Thoughts and opinion from the wards
Attributes of Good Management Practice in Health Care Setting
Management is defined as the act and art of using resources efficiently in order to meet specific objectives. It is an inevitable practice in every business venture. As the world continues to evolve better ways of doing things, good management practice becomes increasingly useful to tackle emerging challenges in public and private sector including health care industry.
Pressure on Health Care System
The rising cost of health care services has put pressure on governments to review management practices in health care settings. The transition of global focus from infectious diseases to non-communicable diseases has heightened the call for evidence-based management practices and not just the short-lived response of public health (Hunter, 2007). The success of the NHS reforms and the Obama health care plan for Americans rests on good management practices.
Every citizen has a right to health: it is a primary responsibility of government to cater for the welfare of its people. Health constitutes a large specter of this welfare chunk. It is therefore not unexpected that citizens' demand for quality services and social equity in health care is higher (Hunter, 2007). The information age has created a new generation of informed clients and patients who demand quality services. Public and private hospitals need to rise up to this challenge through efficient use of available human, technical and financial resources.
Good Management Practice in Health Care
A good manager develops strategic plans, organizes available resources, guides actions and behavior towards meeting objectives, rewards compliant productive output and tackles emerging challenges within the system (Green & Collins in Mernson, 2006). He monitors progress and adjusts the strategic plan to meet emerging needs (WHO, 2007). The attributes of good management practices are:
Strategic Planning: The first task of management is to develop a strategic plan with clear mission statement, aims and objectives, broken down into SMART goals and targets. There are long-term and short term plans. This drives the organizational culture and behavior. A notable global example is the Millennium Development goals; these include eight goals with specific deliverables by 2015.
Resource management: Human, technical and financial resources available for health care delivery are limited, and must therefore be managed efficiently. Specific needs are targeted, prioritized and met. The global fight against HIV/AIDS has been sustained since the pandemic ravaged the developed and developing world. United Nation and its agencies including the World Health Organization, international donors and national governments continue to fight this menace by putting to good use, available resources.
Flexible organizational structure: A good manager promotes interaction between different units of the health care system. In a hospital, he receives feedbacks from health care providers and patients/clients and encourages participation of staff unions in management meetings. This is the practice in a number of teaching hospitals in Nigeria. It is intended to maintain industrial harmony.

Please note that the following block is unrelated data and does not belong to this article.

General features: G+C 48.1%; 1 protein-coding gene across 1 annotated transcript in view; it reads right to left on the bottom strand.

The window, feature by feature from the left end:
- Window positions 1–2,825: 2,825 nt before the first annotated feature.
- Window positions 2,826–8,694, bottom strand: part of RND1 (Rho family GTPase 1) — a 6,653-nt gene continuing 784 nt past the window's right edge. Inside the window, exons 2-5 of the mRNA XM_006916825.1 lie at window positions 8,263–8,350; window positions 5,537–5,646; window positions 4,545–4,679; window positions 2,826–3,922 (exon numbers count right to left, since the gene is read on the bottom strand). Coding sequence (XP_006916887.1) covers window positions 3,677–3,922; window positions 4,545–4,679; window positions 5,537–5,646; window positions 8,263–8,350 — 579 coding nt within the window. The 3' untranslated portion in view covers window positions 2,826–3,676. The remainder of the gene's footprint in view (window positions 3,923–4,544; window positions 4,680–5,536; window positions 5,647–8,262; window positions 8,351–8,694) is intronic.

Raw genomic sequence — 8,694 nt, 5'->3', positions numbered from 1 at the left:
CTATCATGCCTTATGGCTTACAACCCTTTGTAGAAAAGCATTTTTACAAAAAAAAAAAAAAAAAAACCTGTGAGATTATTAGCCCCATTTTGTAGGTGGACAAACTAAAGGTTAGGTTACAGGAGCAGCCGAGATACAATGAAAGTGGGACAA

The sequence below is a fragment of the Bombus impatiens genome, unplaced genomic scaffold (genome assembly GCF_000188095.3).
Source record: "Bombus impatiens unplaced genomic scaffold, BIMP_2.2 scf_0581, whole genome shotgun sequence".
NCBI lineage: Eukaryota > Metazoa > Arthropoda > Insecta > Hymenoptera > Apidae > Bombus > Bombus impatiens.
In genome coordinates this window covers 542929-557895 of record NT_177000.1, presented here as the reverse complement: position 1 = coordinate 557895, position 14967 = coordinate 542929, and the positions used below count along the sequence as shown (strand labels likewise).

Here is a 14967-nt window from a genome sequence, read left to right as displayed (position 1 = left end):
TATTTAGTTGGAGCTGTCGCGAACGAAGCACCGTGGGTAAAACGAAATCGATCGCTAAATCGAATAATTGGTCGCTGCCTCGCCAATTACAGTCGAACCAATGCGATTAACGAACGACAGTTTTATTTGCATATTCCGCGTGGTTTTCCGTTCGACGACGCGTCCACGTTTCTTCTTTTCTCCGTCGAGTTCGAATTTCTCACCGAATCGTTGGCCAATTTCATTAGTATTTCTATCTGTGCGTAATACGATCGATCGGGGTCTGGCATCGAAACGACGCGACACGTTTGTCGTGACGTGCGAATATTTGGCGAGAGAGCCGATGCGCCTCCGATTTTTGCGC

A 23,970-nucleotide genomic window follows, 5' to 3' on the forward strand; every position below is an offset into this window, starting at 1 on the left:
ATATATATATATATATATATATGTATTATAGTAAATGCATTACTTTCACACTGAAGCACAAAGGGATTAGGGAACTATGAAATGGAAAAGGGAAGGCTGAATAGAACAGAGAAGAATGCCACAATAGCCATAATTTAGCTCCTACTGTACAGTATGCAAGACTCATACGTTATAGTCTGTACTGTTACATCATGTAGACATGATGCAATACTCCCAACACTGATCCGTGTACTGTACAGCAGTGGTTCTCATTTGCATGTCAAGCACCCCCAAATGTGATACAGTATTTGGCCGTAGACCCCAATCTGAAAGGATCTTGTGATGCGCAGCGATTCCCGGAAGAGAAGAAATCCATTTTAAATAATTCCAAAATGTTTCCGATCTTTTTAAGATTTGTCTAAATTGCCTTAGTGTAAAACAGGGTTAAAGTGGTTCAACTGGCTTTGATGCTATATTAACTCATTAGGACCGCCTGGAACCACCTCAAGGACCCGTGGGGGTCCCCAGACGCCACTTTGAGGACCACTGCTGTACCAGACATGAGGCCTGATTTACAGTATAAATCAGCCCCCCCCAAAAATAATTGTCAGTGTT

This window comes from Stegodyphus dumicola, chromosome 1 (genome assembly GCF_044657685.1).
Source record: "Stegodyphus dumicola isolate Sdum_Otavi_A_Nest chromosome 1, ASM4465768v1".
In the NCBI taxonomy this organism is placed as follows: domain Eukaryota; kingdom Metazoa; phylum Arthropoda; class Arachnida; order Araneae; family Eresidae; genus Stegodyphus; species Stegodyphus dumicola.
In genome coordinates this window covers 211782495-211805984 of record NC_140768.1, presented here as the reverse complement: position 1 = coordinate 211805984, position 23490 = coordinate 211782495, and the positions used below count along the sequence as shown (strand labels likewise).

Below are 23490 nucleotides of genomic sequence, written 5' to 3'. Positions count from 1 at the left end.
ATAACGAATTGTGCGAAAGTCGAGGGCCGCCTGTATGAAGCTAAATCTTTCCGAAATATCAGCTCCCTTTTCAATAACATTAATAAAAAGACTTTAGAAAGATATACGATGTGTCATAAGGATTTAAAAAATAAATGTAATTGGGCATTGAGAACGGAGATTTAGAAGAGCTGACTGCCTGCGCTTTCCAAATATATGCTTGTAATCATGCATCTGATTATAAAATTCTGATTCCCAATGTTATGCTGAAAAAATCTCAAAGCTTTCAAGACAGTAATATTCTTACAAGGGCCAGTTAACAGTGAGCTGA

Change Management: Another attribute is change management through use of knowledge-based integration system (Bose, 20030. Each specialty in the health care delivery system is represented in a crossfunctional team: it is responsible for identifying areas of change, modus operandi for implementation and the appropriate organizational behavior that suits any proposed change. I have seen this type of team work in Hanoba Medical Centre, a private hospital I work as Medical Officer.
Evaluation and performance appraisal: another management practice is evaluation of impact and outputs. It is important to know the specific outcome (objectives met) generated from specified inputs (resources). How much has been achieved? How close are we to set targets? What gap exists between actual and real potentials of the organization? Has the utilization of resources been duly efficient? The findings and recommendations of this appraisal define the framework for redesign of the existing strategic plan, if there is any need.
Bose, R. (2003) 'Knowledge management-enabled healthcare management systems: capabilities, infrastructure, and decision-support', Expert Systems with Applications, 24(1), pp. 59–71
Charns, M.P. & Tewksbury, L.J.S. (1992) Collaborative Management in Health Care: Implementing the Integrative Organization. Lavoisier.
Green, A., Collins, C. (2006) ‘Management and Planning for public health’ in International Public Health: Diseases, Programs, Systems, and Policies. 2nd ed. Bartlett Publishers.
Hunter, D.J. (ed.) (2007) ‘Chapter 3: Exploring managing for health’, in Managing for Health. Oxford: Routledge.
WHO (2007) Working Paper No. 10: Towards Better Leadership and Management in Health; Report on an international consultation on strengthening leadership and management in low-income countries. [Online] Available at: www.who.intl/management/working_paper_10 (Accessed on: 14 April 2012).
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